Chechens ready to rise against a brutal oppressor

Torture of civilians by Russian troops pushes the population towards open revolt after seven years of almost continuous conflict
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The Independent Online

Bislan Kantiev, a gaunt-looking Chechen recently released from a Russian prison camp, opens his mouth to show the shiny row of gold front teeth that replaced those destroyed by his interrogators.

Bislan Kantiev, a gaunt-looking Chechen recently released from a Russian prison camp, opens his mouth to show the shiny row of gold front teeth that replaced those destroyed by his interrogators.

"They sliced away my teeth using the kind of file you normally use to cut through metal," he said. Mr Kantiev, from Achkhoi-Martan, a village west of the Chechen capital, Grozny, fought in the first Chechen conflict in the mid-1990s, but not in the present war. Now he wishes he had.

"At least I would have avoided seven months in Russian prisons," he says bitterly. "They tortured us with electricity every day by turning the handle on a field telephone with its own generator."

He will not say why he was freed, but other Chechens claim that nobody is released from Russian custody without paying a substantial bribe, sometimes as much as £2,000. Families often sell their last possessions as they try desperately to get their relatives out of prison.

Mr Kantiev believes there will soon be a general uprising in Chechnya because the Russian occupation does not distinguish between friend and enemy. All Chechens are treated as if they are rebels.

He said: "In Chernokozovo [one of the notorious 'filtration camps' where Chechens are held and interrogated] we were told that the day a Chechen was born he committed a crime."

In a trip through the villages of western Chechnya, an area held by Russian troops for almost 18 months, everybody I interviewed believed the present desultory guerrilla war would inevitably grow.

This wholly contradicts the official line espoused by President Vladimir Putin of Russia, that the war is won and all that needs to be done is to mop up isolated rebel bands.

One well-informed Chechen, who did not want his name published, said: "In every village and town in Chechnya there are between 50 and 200 [people] preparing their weapons and uniforms in order to fight."

He said many Chechens opposed armed resistance to the Russians because the three years of de facto Chechen independence, between 1996 and 1999, had been disastrous, with crime and kidnapping rife.

"The real watershed for Chechens was in August and September last year," he believes. "They found that the occupation was very cruel and the Russians did not care if you were pro-Russian or wanted to stay neutral."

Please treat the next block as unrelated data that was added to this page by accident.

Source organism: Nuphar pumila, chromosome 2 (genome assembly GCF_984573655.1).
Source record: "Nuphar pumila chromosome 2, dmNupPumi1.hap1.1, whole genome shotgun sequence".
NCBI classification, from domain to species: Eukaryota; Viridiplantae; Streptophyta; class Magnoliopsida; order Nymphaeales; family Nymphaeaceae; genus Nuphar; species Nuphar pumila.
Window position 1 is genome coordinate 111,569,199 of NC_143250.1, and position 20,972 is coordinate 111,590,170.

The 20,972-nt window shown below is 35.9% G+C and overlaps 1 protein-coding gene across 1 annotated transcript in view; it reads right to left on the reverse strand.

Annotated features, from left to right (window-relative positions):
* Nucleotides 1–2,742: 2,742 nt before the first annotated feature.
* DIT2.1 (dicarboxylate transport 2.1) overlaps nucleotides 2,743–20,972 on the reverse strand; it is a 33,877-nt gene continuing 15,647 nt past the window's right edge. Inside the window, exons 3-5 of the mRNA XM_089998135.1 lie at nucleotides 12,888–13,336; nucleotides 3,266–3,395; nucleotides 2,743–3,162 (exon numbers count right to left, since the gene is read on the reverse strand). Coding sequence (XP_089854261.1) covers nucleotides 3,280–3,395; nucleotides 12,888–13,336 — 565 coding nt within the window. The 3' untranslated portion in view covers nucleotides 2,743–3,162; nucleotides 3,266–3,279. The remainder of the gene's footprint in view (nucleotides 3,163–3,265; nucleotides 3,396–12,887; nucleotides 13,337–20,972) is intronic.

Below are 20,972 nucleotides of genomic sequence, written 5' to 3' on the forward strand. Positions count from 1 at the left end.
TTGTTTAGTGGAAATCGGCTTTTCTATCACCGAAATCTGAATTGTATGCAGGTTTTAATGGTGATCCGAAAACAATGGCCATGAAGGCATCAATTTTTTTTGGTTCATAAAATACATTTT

Some Russian experts agree. Konstantin Kosachev, the deputy leader of the Duma Foreign Affairs Committee, after a recent visit to the North Caucasus, wrote caustically: "Glowing reports about the military and its triumphant march across Chechnya are just wishful thinking." He saidthe Russian position could collapse as suddenly as it did in 1996, when the Chechens retook Grozny in a surprise counter-offensive.

Mr Kosachev believes Russia will succeed in Chechnya only if it ends human rights abuses and Chechens see that "new schools and hospitals are built in place of destroyed ones". None of this is happening. Every village is divided from the next by a Russian checkpoint. These terrify Chechens, since it is here that Chechen males between the ages of 10 and 65 are often detained and disappear into filtration camps. Chechens also say the checkpoints act as unofficial tollbooths, where Russian soldiers demand bribes.

The village of Achkhoi-Martan, a settlement of 3,000 people, is a good example of how the brutality of the Russian occupation has alienated the population. The villagers in the past have been famously pro-Russian. But, in the past year, their attitude has been changed by a series of incidents.

One happened a month ago when Murad Almurzaev, 27, was sitting in the forecourt of his house. Suddenly, men in black masks from the FSB security service burst in. He tried to run away and was shot in the lower back. He was then thrown into the back of a truck and beaten with rifle butts. Luisa, a relative, said the autopsy showed Murad died from the beating and not a bullet wound. She said: "Later, an FSB officer told us in an off-hand way, 'Sorry, we had the wrong address.'"

Fear for the safety of their children is a prime motive for Chechen families to support the guerrillas. Natalya Estimorovo, working for the Russian human rights group Memorial, describes how, on 20 April, Russian troops surrounded a school at Alkhan-Yurt, near Achkhoi-Martan. She says: "They took 16 boys, all teenagers, and told them to lie in layers, one on top of another, in a truck and then stood on them. The boys were taken to a large cell with several inches of water on the floor and continually beaten."

The soldiers asked them where landmines were and if they knew any guerrillas. When one boy said: "How should I know? I'm only a schoolboy," a soldier replied: "You're not a schoolboy. You're a Chechen."

Everybody I spoke to in Chechnya believed the war was going to spread dramatically. Russian troops, scattered across the country at checkpoints and in small garrisons, are vulnerable. Nobody knows when the Chechen counter-offensive will begin. Guerrilla leaders may wait until popular anger becomes stronger, but the next round of the war may be far bloodier than anything previously experienced in Chechnya.